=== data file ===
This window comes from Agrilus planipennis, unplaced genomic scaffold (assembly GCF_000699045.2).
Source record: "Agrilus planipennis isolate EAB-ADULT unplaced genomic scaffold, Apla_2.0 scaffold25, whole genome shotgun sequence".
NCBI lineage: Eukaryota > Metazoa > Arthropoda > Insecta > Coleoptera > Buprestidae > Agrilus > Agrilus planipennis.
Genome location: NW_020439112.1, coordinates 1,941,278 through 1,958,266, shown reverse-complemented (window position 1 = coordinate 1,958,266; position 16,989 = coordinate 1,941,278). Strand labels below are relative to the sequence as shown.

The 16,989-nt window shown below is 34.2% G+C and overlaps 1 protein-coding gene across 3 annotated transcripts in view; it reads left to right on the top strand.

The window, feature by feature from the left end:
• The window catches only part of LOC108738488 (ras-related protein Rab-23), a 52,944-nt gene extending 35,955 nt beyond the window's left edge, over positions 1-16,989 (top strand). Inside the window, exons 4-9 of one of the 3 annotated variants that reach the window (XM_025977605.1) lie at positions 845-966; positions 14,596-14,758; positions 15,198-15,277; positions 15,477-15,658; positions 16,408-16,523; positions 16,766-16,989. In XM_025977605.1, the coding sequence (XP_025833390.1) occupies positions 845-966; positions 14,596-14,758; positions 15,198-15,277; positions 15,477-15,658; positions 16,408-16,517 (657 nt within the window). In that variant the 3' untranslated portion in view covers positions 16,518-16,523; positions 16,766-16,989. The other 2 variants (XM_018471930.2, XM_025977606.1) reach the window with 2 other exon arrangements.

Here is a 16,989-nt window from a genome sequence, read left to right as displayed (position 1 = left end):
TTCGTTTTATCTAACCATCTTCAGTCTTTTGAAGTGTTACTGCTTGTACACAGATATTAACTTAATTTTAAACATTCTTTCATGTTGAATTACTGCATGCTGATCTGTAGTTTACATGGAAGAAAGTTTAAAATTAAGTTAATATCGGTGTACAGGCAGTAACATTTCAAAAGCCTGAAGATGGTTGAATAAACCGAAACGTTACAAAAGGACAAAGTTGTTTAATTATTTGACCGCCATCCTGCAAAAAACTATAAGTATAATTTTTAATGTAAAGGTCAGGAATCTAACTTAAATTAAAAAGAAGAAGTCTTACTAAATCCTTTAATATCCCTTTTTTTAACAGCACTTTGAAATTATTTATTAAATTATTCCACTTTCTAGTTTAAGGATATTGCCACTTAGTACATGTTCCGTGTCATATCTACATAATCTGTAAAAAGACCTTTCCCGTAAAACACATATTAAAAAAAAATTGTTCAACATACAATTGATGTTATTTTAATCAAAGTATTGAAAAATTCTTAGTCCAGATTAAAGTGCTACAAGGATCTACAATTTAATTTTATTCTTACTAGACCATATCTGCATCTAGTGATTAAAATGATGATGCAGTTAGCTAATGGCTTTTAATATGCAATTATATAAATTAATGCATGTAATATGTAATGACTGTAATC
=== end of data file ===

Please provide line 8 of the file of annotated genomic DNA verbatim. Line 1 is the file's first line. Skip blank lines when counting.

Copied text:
Here is a 16,989-nt window from a genome sequence, read left to right as displayed (position 1 = left end):